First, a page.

If you want your team to collaborate better, you don’t always need huge, sweeping changes to make a difference. Often, small tweaks in the way that we work together can have a big impact.

Here are some examples:

Check-ins and checklists

In The Checklist Manifesto, Atul Gawande reported how three hospitals saw similar positive results when medical teams were reminded, via a pre-surgery checklist, to take a minute to chat and introduce themselves before operating on a patient. Gawande explained that although this might seem obvious, it was novel for the world of surgery, which is often “regarded as an individual performance – the surgeon as virtuoso”.

This ‘check-in’ did two things: 1) encouraged people to speak up more and offer solutions during the operation, and 2) improved teamwork and communication. Not only did the process help to avoid a number of critical mistakes in the operating theatre, overall staff satisfaction increased as a result.

Break time at the same time

Margaret Heffernan’s Beyond Measure: The Impact of Small Changes is a look at how it’s the small, everyday habits in organisations that build culture and social capital. Heffernan references a study by MIT’s Alex Pentland where he suggested that, in order to improve productivity, a call centre manager adjust his team’s schedule so that they all took their coffee break at the same time.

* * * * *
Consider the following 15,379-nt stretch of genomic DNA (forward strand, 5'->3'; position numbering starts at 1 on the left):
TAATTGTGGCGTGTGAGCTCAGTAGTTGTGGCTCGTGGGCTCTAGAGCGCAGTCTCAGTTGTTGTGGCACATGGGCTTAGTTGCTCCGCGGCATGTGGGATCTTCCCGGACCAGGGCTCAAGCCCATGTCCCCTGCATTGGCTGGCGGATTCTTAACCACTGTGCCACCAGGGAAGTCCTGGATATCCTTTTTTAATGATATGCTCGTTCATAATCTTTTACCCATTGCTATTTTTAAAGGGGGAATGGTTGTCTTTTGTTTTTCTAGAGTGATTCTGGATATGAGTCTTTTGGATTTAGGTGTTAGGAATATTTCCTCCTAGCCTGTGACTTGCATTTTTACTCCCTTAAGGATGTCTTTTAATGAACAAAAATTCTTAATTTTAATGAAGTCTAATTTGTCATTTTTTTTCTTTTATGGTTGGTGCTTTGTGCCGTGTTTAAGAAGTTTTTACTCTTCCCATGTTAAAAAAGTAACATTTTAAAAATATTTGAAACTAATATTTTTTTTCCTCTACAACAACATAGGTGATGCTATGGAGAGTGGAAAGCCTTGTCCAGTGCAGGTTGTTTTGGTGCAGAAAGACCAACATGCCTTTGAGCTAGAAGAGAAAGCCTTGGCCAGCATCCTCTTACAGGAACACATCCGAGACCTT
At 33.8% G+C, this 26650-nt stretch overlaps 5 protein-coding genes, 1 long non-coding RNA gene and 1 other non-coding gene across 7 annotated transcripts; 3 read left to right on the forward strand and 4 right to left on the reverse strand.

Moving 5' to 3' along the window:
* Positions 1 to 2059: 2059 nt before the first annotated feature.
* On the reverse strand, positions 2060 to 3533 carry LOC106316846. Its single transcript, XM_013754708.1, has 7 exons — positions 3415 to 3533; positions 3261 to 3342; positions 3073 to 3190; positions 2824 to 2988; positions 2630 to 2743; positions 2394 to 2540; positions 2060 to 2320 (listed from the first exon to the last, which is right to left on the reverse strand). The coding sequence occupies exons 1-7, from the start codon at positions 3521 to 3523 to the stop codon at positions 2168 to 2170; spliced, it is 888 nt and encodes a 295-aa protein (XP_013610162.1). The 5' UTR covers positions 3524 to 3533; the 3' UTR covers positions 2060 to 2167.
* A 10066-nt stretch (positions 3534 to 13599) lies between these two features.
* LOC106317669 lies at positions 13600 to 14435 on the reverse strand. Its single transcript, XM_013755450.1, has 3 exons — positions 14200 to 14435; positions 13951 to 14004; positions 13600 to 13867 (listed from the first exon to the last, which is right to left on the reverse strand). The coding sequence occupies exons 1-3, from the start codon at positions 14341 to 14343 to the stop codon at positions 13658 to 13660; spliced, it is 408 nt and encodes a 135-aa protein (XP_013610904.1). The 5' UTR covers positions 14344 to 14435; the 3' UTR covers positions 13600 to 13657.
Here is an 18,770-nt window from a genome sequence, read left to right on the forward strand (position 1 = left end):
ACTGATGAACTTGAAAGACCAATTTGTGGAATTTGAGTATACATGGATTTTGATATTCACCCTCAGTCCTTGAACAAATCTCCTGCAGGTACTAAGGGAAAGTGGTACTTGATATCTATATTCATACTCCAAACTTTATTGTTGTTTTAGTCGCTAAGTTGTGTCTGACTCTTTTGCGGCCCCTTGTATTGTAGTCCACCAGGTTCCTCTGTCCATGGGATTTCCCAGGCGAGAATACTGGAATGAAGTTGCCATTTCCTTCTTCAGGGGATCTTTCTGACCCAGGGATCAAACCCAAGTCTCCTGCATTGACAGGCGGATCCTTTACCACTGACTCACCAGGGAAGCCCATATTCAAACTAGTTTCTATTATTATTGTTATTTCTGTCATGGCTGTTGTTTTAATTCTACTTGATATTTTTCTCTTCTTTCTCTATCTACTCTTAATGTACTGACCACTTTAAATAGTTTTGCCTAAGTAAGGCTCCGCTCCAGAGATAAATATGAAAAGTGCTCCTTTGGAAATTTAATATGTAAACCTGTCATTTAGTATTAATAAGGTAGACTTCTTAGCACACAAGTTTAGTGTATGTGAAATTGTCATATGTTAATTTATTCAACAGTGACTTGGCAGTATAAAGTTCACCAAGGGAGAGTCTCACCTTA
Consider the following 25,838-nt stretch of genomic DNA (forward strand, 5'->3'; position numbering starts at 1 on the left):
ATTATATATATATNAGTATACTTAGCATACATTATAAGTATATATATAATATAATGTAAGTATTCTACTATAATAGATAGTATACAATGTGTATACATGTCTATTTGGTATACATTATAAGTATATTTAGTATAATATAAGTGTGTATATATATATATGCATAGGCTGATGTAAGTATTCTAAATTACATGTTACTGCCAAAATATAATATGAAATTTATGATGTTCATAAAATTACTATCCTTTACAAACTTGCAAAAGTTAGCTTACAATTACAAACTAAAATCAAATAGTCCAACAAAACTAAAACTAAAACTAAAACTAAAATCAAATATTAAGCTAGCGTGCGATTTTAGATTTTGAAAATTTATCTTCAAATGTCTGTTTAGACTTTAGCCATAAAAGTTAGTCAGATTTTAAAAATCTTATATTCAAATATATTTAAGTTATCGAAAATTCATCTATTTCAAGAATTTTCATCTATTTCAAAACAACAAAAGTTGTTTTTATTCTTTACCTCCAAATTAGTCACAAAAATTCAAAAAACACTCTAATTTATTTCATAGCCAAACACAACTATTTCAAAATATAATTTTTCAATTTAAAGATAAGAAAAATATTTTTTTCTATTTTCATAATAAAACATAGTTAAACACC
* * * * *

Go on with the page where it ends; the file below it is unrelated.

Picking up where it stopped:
Pentland’s previous research had shown the teams that socialise together away from their work were more productive, and it worked in this case too. Productivity increased, reducing the call centre’s Average Handling Time (a key measure for call centres) by 8%. The manager was so impressed with the results that he employed this tactic across 10 more call centres with 25,000 staff.

Tweak, experiment, and then tweak again

If you’re in any doubt of how tiny changes can make a massive difference, take inspiration from the British cycling team and “marginal gains”.Their Performance Director, Dave Brailsford, believed that making 1% improvements across a range of cycling-related areas, would lead to success when accumulated. He was right. By making small changes to equipment, diet, and even the way the team slept and washed their hands, they hit their goal of winning the Tour de France, and much more.

The lesson to take from these examples, is to look at your team as a constant work in progress. We can make small changes to our process and experiment with our routine to see what works. Don’t underestimate how little shifts can bring great results.

Related read: Team habits, routines and rituals